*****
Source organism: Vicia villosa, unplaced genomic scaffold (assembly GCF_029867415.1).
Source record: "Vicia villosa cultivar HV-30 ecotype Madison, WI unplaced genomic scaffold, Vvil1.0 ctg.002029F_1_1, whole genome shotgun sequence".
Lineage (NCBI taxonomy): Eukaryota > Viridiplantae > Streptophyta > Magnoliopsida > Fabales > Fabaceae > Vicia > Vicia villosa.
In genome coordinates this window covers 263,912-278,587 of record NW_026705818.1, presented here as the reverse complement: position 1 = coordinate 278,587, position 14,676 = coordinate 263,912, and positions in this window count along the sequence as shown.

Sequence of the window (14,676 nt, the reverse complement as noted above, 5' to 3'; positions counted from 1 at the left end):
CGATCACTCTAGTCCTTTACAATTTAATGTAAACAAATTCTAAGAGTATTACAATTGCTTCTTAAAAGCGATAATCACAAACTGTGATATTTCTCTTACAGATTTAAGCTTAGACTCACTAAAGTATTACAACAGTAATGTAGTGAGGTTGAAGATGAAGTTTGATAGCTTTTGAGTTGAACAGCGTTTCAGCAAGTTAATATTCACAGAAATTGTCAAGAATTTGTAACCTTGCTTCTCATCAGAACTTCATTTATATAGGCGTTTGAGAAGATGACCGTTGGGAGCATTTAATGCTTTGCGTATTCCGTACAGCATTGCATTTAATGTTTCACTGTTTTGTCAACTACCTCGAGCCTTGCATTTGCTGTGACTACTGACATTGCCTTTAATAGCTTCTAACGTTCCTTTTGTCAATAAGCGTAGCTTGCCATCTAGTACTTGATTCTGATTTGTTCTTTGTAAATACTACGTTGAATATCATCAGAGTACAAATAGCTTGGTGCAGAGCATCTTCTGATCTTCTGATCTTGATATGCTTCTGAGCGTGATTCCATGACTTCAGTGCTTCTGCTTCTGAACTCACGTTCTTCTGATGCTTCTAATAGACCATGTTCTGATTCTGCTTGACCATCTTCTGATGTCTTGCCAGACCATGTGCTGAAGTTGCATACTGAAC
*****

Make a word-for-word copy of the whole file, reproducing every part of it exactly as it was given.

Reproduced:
Source organism: Vicia villosa, unplaced genomic scaffold (assembly GCF_029867415.1).
Source record: "Vicia villosa cultivar HV-30 ecotype Madison, WI unplaced genomic scaffold, Vvil1.0 ctg.002029F_1_1, whole genome shotgun sequence".
Lineage (NCBI taxonomy): Eukaryota > Viridiplantae > Streptophyta > Magnoliopsida > Fabales > Fabaceae > Vicia > Vicia villosa.
In genome coordinates this window covers 263,912-278,587 of record NW_026705818.1, presented here as the reverse complement: position 1 = coordinate 278,587, position 14,676 = coordinate 263,912, and positions in this window count along the sequence as shown.

Sequence of the window (14,676 nt, the reverse complement as noted above, 5' to 3'; positions counted from 1 at the left end):
CGATCACTCTAGTCCTTTACAATTTAATGTAAACAAATTCTAAGAGTATTACAATTGCTTCTTAAAAGCGATAATCACAAACTGTGATATTTCTCTTACAGATTTAAGCTTAGACTCACTAAAGTATTACAACAGTAATGTAGTGAGGTTGAAGATGAAGTTTGATAGCTTTTGAGTTGAACAGCGTTTCAGCAAGTTAATATTCACAGAAATTGTCAAGAATTTGTAACCTTGCTTCTCATCAGAACTTCATTTATATAGGCGTTTGAGAAGATGACCGTTGGGAGCATTTAATGCTTTGCGTATTCCGTACAGCATTGCATTTAATGTTTCACTGTTTTGTCAACTACCTCGAGCCTTGCATTTGCTGTGACTACTGACATTGCCTTTAATAGCTTCTAACGTTCCTTTTGTCAATAAGCGTAGCTTGCCATCTAGTACTTGATTCTGATTTGTTCTTTGTAAATACTACGTTGAATATCATCAGAGTACAAATAGCTTGGTGCAGAGCATCTTCTGATCTTCTGATCTTGATATGCTTCTGAGCGTGATTCCATGACTTCAGTGCTTCTGCTTCTGAACTCACGTTCTTCTGATGCTTCTAATAGACCATGTTCTGATTCTGCTTGACCATCTTCTGATGTCTTGCCAGACCATGTGCTGAAGTTGCATACTGAAC